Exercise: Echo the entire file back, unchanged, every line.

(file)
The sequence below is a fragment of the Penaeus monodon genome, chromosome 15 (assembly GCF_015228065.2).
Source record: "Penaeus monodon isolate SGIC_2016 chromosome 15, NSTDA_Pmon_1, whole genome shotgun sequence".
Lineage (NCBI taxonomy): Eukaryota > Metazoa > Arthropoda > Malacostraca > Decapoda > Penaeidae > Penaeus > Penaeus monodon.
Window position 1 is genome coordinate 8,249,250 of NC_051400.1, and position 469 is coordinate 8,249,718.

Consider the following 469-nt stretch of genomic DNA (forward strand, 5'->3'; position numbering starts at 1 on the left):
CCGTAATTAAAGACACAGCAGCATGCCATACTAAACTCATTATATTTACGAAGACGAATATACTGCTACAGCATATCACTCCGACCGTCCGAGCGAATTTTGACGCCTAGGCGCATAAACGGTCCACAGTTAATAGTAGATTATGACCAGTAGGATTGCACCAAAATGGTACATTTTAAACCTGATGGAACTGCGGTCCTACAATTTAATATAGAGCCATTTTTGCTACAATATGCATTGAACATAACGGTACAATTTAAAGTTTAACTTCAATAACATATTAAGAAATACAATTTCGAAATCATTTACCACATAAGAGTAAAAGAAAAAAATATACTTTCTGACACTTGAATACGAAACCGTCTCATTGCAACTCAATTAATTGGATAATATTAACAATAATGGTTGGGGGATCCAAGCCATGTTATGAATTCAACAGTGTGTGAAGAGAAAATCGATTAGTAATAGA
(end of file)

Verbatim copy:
The sequence below is a fragment of the Penaeus monodon genome, chromosome 15 (assembly GCF_015228065.2).
Source record: "Penaeus monodon isolate SGIC_2016 chromosome 15, NSTDA_Pmon_1, whole genome shotgun sequence".
Lineage (NCBI taxonomy): Eukaryota > Metazoa > Arthropoda > Malacostraca > Decapoda > Penaeidae > Penaeus > Penaeus monodon.
Window position 1 is genome coordinate 8,249,250 of NC_051400.1, and position 469 is coordinate 8,249,718.

Consider the following 469-nt stretch of genomic DNA (forward strand, 5'->3'; position numbering starts at 1 on the left):
CCGTAATTAAAGACACAGCAGCATGCCATACTAAACTCATTATATTTACGAAGACGAATATACTGCTACAGCATATCACTCCGACCGTCCGAGCGAATTTTGACGCCTAGGCGCATAAACGGTCCACAGTTAATAGTAGATTATGACCAGTAGGATTGCACCAAAATGGTACATTTTAAACCTGATGGAACTGCGGTCCTACAATTTAATATAGAGCCATTTTTGCTACAATATGCATTGAACATAACGGTACAATTTAAAGTTTAACTTCAATAACATATTAAGAAATACAATTTCGAAATCATTTACCACATAAGAGTAAAAGAAAAAAATATACTTTCTGACACTTGAATACGAAACCGTCTCATTGCAACTCAATTAATTGGATAATATTAACAATAATGGTTGGGGGATCCAAGCCATGTTATGAATTCAACAGTGTGTGAAGAGAAAATCGATTAGTAATAGA